News & Politics

Baratunde Thurston: Q&A with the Man Behind the Viral Response to Trump


The most sophisticated and serious response to Donald Trump’s glee over the release of Barack Obama’s long-form birth certificate came, oddly enough, from a stand-up comedian who works at the Onion. Baratunde Thurston‘s impassioned YouTube monologue touched a chord with viewers on Wednesday and quickly went viral. We talked with him about it.

Prolific tweeter Thurston is more than a stand-up. He’s the Onion’s Director of Digital, a Foursquare Mayor of the Year, and the host of the Science Channel’s Pop Sci’s Future Of. He could be the most articulate adversary Trump has yet faced on birtherism.

Here’s our (edited) conversation by phone yesterday:

How quickly did you record this after you saw Trump’s video?

Right after. I watched his video, which was a minute and a half long, and I then I started looking for a space to record.

Were you at work at the Onion?

Yes. But there was no editorial endorsement from the Onion for this video. That’s just where I happened to be. So I sat down in a conference room and got it out of my system. Then it took a while to get it up on the internet. First, the upload failed, even on a good machine. Then I had to write up the post. It took about an hour of my time.

You spoke in the video with indignation about how Trump disrespected the accomplishments of so many who have come before us, of those who fought for civil rights so that Obama could be president. Were you thinking of any personal stories from your our family or ancestors?

Yes, I was thinking mostly about my mother. My mom passed away in 2005.

I’m sorry.

Thank you. She was born in D.C., where I grew up, and she was a freedom-fighting hero in my life, and well before me. She was active in the civil-rights movement, with the Student Nonviolent Coordinating Committee, and with various black nationalist groups. She was part of rallies and taking over radio stations, and was really my gateway to a more complete understanding of American history.

Her mother was the first black employee at the Supreme Court, and my mother’s grandfather — my great-grandfather — was a slave who taught himself to read. There is a direct connection to the weight of progress gained and paid for in the work of a lot of people who have come before me — including people I am directly related to.

What did you make of Trump assuming that a black reporter was an Obama supporter?

I didn’t see it. I saw a headline, but I’m not trying to make a habit of following Trump because it’s destructive to the psyche and to the national psyche.

What was most offensive to you about the way he handled this?

What’s most offensive? The shorter answer would be: What’s not offensive? In this case, it was the self-congratulatory tone and pride in himself. He managed to put himself at the center of all of this — not that you can do that alone. It takes cameras to put yourself in the center of the stage. He’s just toying with the idea of the presidency, toying with a campaign, the same way he toys with his cologne and his poorly designed economic and real estate ventures.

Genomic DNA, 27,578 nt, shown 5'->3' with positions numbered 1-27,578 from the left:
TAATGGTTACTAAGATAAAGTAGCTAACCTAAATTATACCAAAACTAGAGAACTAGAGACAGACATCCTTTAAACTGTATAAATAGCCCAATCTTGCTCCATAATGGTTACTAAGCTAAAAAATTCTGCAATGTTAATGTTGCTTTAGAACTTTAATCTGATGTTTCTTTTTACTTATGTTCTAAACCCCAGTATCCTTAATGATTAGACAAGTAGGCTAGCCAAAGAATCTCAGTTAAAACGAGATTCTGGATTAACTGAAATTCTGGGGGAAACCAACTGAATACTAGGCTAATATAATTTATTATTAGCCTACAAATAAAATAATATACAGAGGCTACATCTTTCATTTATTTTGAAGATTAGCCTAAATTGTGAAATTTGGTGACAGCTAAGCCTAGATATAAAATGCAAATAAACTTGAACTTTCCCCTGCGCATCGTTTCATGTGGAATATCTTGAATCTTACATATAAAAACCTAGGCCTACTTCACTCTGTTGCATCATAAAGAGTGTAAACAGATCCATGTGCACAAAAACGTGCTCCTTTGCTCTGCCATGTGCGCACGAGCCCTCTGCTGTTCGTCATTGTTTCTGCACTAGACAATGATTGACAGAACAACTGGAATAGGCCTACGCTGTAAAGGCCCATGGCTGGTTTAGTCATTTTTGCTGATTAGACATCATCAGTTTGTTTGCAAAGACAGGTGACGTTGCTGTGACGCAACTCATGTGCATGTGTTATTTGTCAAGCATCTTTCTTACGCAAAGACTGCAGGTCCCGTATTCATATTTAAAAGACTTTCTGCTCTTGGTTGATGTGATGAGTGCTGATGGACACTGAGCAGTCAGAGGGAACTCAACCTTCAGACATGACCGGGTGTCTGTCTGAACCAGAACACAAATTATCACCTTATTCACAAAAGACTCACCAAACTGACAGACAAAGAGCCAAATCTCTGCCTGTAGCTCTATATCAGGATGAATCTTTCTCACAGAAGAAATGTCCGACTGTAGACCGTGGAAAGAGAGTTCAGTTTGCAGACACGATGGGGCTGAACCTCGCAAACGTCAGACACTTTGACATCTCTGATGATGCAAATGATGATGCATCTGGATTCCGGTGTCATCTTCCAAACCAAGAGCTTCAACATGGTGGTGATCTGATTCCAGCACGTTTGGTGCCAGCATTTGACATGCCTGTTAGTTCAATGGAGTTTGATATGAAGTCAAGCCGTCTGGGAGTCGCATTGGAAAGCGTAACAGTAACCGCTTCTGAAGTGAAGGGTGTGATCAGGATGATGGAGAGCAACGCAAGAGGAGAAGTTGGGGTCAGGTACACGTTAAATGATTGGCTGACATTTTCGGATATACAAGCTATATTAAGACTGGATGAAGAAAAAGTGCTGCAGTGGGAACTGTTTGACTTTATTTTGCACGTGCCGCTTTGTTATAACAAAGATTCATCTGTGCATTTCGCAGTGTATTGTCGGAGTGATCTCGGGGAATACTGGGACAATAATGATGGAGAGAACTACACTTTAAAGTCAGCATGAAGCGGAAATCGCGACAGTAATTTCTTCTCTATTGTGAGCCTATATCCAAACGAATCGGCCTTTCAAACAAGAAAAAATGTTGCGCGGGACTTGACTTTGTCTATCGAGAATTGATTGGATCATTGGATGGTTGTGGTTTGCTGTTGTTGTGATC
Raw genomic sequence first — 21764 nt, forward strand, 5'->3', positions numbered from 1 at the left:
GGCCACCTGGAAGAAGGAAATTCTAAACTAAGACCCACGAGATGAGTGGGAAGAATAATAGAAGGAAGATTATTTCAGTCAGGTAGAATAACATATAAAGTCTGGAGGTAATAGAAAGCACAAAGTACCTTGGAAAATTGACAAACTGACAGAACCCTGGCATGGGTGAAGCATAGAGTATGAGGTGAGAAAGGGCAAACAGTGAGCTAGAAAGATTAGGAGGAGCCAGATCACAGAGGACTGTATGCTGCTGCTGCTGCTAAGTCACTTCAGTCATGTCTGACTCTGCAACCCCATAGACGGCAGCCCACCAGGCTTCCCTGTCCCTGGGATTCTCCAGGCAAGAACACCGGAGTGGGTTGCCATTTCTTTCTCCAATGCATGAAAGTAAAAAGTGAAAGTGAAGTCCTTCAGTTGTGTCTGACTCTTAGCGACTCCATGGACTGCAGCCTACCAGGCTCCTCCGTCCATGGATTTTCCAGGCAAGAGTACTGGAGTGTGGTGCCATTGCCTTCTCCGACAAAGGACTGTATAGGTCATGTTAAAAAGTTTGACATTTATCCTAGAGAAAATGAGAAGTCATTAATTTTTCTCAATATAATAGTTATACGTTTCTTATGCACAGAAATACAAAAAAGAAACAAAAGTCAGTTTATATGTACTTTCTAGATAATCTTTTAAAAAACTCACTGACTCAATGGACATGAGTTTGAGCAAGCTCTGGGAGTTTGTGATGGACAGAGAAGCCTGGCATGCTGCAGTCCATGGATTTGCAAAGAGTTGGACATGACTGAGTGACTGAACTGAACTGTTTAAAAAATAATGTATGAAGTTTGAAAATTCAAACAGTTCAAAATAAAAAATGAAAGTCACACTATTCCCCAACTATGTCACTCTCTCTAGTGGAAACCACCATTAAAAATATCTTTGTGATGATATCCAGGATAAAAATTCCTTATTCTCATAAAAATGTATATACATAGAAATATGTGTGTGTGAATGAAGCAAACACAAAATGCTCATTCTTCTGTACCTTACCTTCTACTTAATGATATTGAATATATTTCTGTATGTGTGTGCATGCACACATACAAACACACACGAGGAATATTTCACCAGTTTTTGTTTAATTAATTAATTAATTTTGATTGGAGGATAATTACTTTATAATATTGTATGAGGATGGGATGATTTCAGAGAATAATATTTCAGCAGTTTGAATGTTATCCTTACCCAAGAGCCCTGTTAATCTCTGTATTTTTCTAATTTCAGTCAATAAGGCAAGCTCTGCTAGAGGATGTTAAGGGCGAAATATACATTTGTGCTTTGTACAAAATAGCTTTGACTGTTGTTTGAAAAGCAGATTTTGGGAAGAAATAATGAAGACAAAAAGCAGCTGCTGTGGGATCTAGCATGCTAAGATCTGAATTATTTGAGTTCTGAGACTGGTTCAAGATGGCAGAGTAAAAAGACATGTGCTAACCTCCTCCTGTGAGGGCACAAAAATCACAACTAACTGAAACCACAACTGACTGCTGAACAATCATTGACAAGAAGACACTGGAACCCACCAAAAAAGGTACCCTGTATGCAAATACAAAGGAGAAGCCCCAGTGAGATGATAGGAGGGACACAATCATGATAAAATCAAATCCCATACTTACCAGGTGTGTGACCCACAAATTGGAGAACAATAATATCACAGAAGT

And the president comes out and chastises the media again, and says let’s put this to rest. Again. We’ve got serious problems and this is a distraction.

And Trump inserts himself and says he’s proud of the role he played, and says, “We have to verify this birth certificate. I have to take a look at this.” Historically, it’s quite dastardly, but not uncommon. For most of our history, any white person could grab any black person off the street and demand they dance. Or produce documents. Or kill that person, who wasn’t considered a person.

And Trump says he wants to just walk into the White House and touch this document? That he has the right to do so? You don’t have the right to do shit! You don’t have the right to roll up to the White House and say, “Show me your papers,” like it’s apartheid South Africa! In that, I could hear the voice of random white people in history, demanding money for my vote — wanting to know what’s my business in this part of town.

In that hour it took you to upload the video, did you have any second thoughts about uploading something so personal and from the heart?

No. While I was watching the video, I was actually crying. My desk is in a pretty public area, and so I had to step aside and cry. But the Onion was forming its own editorial response to the day’s events at the same time, and emails were flying around asking, “How we will approach this?” And then we put up “Trump Unable to Produce Certificate Proving He’s Not A Festering Pile of Shit”.

Were you part of that?

I had nothing to do with it, except my check is cut from same pile of money from the people who made that, which now has over 600,000 Facebook likes on one piece of content. One piece of content, rallying around insanity, saying this is insane. Normally, I would participate in the satirical round-robin, but I couldn’t find any comedic angle. So I left that to the writers — it’s their primary job anyway — and I said what I had to say.

What I said felt true to me. When you put the truth out — be it satire or a song or a painting — you’re seeking a connection. Sometimes it comes through a laugh, sometimes through a tear. And this felt like such a violation, I imagined that there were other people who felt the same way. And, oh, there are.


This article from the Village Voice Archive was posted on April 29, 2011

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